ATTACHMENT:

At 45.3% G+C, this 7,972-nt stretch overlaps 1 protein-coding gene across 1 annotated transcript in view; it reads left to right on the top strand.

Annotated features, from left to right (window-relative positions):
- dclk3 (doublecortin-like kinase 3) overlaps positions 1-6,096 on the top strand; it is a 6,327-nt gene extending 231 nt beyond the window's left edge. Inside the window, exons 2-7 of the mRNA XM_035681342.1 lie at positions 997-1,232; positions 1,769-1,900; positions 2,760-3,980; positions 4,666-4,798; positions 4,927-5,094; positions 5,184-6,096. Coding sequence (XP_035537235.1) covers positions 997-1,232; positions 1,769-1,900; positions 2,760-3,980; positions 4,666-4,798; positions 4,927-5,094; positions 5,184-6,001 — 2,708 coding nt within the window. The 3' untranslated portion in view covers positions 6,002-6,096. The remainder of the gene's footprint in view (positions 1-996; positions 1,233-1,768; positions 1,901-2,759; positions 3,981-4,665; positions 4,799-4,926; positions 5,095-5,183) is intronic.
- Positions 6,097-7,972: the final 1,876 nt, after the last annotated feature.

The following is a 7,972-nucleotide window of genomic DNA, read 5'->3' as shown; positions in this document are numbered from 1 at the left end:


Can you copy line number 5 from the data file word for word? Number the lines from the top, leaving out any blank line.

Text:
The following is a 7,972-nucleotide window of genomic DNA, read 5'->3' as shown; positions in this document are numbered from 1 at the left end: